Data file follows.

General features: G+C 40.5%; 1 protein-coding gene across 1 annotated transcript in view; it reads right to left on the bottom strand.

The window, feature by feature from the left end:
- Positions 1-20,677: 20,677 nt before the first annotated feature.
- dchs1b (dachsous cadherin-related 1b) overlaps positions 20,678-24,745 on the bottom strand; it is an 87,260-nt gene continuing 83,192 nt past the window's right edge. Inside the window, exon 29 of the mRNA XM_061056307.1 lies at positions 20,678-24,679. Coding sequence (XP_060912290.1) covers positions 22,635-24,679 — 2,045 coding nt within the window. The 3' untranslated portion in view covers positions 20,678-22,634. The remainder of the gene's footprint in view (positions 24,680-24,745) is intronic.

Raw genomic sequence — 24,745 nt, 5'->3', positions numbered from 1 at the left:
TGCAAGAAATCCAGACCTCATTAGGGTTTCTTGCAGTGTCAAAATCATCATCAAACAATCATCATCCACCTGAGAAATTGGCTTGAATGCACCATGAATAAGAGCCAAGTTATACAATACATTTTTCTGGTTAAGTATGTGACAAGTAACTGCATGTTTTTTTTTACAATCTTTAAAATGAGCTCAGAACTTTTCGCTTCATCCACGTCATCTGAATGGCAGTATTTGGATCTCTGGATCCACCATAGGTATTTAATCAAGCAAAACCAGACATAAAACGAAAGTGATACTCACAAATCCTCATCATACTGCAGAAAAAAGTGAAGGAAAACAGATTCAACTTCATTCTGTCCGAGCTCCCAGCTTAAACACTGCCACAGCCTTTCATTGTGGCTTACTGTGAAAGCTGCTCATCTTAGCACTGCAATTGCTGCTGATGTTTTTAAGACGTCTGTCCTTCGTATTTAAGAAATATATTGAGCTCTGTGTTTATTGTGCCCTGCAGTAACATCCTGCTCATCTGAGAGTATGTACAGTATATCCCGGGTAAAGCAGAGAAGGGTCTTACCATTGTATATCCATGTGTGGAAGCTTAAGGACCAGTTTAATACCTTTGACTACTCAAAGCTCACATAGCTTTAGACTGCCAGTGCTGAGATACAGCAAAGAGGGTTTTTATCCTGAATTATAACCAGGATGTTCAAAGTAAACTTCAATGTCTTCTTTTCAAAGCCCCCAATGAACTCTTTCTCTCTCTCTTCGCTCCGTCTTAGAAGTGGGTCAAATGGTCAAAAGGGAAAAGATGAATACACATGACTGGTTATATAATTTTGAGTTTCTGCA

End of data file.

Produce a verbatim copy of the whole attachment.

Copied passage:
General features: G+C 40.5%; 1 protein-coding gene across 1 annotated transcript in view; it reads right to left on the bottom strand.

The window, feature by feature from the left end:
- Positions 1-20,677: 20,677 nt before the first annotated feature.
- dchs1b (dachsous cadherin-related 1b) overlaps positions 20,678-24,745 on the bottom strand; it is an 87,260-nt gene continuing 83,192 nt past the window's right edge. Inside the window, exon 29 of the mRNA XM_061056307.1 lies at positions 20,678-24,679. Coding sequence (XP_060912290.1) covers positions 22,635-24,679 — 2,045 coding nt within the window. The 3' untranslated portion in view covers positions 20,678-22,634. The remainder of the gene's footprint in view (positions 24,680-24,745) is intronic.

Raw genomic sequence — 24,745 nt, 5'->3', positions numbered from 1 at the left:
TGCAAGAAATCCAGACCTCATTAGGGTTTCTTGCAGTGTCAAAATCATCATCAAACAATCATCATCCACCTGAGAAATTGGCTTGAATGCACCATGAATAAGAGCCAAGTTATACAATACATTTTTCTGGTTAAGTATGTGACAAGTAACTGCATGTTTTTTTTTACAATCTTTAAAATGAGCTCAGAACTTTTCGCTTCATCCACGTCATCTGAATGGCAGTATTTGGATCTCTGGATCCACCATAGGTATTTAATCAAGCAAAACCAGACATAAAACGAAAGTGATACTCACAAATCCTCATCATACTGCAGAAAAAAGTGAAGGAAAACAGATTCAACTTCATTCTGTCCGAGCTCCCAGCTTAAACACTGCCACAGCCTTTCATTGTGGCTTACTGTGAAAGCTGCTCATCTTAGCACTGCAATTGCTGCTGATGTTTTTAAGACGTCTGTCCTTCGTATTTAAGAAATATATTGAGCTCTGTGTTTATTGTGCCCTGCAGTAACATCCTGCTCATCTGAGAGTATGTACAGTATATCCCGGGTAAAGCAGAGAAGGGTCTTACCATTGTATATCCATGTGTGGAAGCTTAAGGACCAGTTTAATACCTTTGACTACTCAAAGCTCACATAGCTTTAGACTGCCAGTGCTGAGATACAGCAAAGAGGGTTTTTATCCTGAATTATAACCAGGATGTTCAAAGTAAACTTCAATGTCTTCTTTTCAAAGCCCCCAATGAACTCTTTCTCTCTCTCTTCGCTCCGTCTTAGAAGTGGGTCAAATGGTCAAAAGGGAAAAGATGAATACACATGACTGGTTATATAATTTTGAGTTTCTGCA